As we said in Part 1: In 2005 the SOTS Office initiated evaluation of voting systems for Connecticut with UConn testing, followed by public demonstrations of machines in four locations around the State, also with focus groups of registrars, those with disabilities, and technologists providing feedback on the machines. In late 2005 machines were selected. Then in November 2006 those machines were used in 25 municipalities in the even-year State election. Procedures were developed in 2006, refined in 2007 followed by registrar, pollworker, and public education, then implemented statewide in the September 2007 municipal primary. Still various problems, concerns, and complaints were found in the November 2007 elections.

That is the kind of process we favor. Note machines were evaluated starting as early as 2004, with the evaluation taking most of 2005. Then a few were used in November 2006 after some planning. Even more planning, procedure creation, training, and voter education occurred in 2007. Pretty much three full years.

There is probably less need for voter education this time as we are already use paper ballots. Perhaps a little less planning and official training, yet from the standpoint of officials the machines will be different, plans and training must cover new and changed features. On the other hand, there may be more need for thorough evaluation, testing, and research, since last time Connecticut was a little late to the game and many other states had already evaluated, purchased, and deployed systems meeting the 2002 standard. We might be one of a few acquiring them out of the gate this time.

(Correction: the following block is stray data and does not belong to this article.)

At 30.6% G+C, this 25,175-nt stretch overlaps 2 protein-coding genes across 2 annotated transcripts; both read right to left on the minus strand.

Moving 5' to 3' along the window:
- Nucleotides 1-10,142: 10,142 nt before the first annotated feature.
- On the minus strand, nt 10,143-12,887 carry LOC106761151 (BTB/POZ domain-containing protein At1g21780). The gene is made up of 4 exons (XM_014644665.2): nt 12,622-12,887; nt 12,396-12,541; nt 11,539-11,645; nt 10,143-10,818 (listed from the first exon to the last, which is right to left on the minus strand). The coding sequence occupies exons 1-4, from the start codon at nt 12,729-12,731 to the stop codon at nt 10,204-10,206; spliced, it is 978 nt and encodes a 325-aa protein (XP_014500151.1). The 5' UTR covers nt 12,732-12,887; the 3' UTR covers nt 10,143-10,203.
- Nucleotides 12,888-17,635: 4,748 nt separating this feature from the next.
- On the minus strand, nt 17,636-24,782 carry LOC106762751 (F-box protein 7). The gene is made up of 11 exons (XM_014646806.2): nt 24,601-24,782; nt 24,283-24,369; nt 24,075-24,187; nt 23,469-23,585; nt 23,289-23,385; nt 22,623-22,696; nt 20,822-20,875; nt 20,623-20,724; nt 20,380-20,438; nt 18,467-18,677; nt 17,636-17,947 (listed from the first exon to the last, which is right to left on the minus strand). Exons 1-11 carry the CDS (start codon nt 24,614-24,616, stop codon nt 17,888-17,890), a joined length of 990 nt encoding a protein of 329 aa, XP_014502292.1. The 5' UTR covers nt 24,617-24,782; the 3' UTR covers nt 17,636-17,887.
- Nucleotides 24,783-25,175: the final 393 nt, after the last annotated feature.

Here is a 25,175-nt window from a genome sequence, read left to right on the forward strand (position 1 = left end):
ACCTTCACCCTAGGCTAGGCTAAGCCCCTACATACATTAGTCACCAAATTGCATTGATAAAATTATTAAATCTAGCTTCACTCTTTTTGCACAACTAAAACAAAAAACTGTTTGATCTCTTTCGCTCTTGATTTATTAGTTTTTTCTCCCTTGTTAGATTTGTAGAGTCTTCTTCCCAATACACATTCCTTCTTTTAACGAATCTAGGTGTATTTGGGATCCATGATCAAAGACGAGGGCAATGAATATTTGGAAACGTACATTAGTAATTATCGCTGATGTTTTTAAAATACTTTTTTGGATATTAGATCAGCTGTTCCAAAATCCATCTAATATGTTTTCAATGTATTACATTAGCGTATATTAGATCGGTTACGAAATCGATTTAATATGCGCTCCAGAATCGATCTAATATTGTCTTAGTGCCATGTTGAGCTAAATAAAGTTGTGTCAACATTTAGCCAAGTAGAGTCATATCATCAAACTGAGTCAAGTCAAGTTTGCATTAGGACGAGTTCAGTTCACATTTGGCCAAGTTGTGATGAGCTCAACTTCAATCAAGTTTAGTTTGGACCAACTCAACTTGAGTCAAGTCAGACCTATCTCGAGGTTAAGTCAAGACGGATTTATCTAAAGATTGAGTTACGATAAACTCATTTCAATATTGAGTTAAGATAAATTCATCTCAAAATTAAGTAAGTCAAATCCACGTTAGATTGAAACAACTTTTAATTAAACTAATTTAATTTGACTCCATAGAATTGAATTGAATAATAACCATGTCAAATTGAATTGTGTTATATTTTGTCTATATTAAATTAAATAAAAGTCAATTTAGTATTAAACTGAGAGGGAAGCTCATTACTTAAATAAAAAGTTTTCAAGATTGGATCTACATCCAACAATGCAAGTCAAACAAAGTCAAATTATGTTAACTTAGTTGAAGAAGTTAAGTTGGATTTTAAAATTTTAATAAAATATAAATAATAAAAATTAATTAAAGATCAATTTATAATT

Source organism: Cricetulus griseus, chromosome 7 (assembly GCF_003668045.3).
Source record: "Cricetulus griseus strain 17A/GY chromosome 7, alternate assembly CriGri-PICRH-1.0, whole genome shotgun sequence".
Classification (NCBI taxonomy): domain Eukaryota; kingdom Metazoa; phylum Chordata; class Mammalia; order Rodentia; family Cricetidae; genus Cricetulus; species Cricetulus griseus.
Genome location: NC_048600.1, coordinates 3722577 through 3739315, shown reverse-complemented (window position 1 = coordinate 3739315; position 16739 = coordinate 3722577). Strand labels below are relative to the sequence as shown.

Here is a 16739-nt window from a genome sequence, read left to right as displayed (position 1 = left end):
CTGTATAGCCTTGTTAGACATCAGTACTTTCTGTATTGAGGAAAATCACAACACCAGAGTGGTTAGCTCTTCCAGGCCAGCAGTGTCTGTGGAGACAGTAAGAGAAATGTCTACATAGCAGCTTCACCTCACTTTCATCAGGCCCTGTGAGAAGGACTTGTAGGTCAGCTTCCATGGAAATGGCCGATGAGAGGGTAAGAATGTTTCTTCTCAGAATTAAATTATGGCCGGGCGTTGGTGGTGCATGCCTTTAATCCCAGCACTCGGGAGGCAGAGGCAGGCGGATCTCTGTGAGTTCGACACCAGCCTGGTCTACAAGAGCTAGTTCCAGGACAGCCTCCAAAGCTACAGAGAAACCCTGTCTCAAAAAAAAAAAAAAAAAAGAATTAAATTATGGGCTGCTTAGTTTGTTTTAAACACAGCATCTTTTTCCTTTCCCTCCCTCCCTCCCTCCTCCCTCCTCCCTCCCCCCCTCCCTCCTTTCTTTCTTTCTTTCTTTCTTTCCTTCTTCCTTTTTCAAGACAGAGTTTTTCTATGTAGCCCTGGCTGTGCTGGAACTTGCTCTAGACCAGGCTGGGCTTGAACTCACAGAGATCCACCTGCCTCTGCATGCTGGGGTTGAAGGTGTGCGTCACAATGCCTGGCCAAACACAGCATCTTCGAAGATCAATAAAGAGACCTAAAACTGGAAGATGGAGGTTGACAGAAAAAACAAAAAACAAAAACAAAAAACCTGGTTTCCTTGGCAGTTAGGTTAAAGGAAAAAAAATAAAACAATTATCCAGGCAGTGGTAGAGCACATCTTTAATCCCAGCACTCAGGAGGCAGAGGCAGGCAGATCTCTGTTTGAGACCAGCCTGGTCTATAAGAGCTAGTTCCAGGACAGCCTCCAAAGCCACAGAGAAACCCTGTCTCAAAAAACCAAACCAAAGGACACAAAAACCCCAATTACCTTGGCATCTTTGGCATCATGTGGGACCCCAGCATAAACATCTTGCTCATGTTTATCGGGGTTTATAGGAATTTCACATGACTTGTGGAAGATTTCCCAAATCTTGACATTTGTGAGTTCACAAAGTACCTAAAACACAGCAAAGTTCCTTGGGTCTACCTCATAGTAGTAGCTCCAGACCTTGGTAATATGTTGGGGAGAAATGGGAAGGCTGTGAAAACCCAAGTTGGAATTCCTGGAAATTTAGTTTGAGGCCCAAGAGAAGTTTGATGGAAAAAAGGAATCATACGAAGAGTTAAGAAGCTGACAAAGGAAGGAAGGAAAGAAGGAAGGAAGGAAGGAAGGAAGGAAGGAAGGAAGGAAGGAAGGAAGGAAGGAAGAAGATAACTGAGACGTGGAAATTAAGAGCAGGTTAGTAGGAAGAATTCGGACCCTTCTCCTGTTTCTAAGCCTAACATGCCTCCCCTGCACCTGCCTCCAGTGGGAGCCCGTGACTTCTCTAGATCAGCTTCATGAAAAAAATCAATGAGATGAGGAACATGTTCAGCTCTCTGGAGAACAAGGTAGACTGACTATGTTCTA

We do have some inside information from other states regarding the current systems available from the three vendors, presumably the 2023 machines will have some of the same advantages and concerns. The machines are significantly slower, dependent on the length of ballots, ballot sides to be voted on, and on the number of bubbles on each side.  That is partially because, unlike our current scanners, they make an image of each ballot side and then interpret that image, creating a Cast Vote Record (CVR) of the votes on each ballot. Otherwise, that is a benefit facilitating certain kinds of audits and recounts, along with making Ranked Choice Voting feasible. Yet, for those benefits we will need an extra one or two scanners in many polling places. For instance, in my town, Glastonbury, we have six polling places where in a tight presidential election we can expect 3,500 to 4,000 voters. It’s doubtful one scanner can handle that. However, perhaps firing up and using two, and having a backup delivered if one of them fails would be sufficient.  Some  towns, like Greenwich have huge ballots for municipal Representative Town Meeting elections, may need more machines to handle those elections.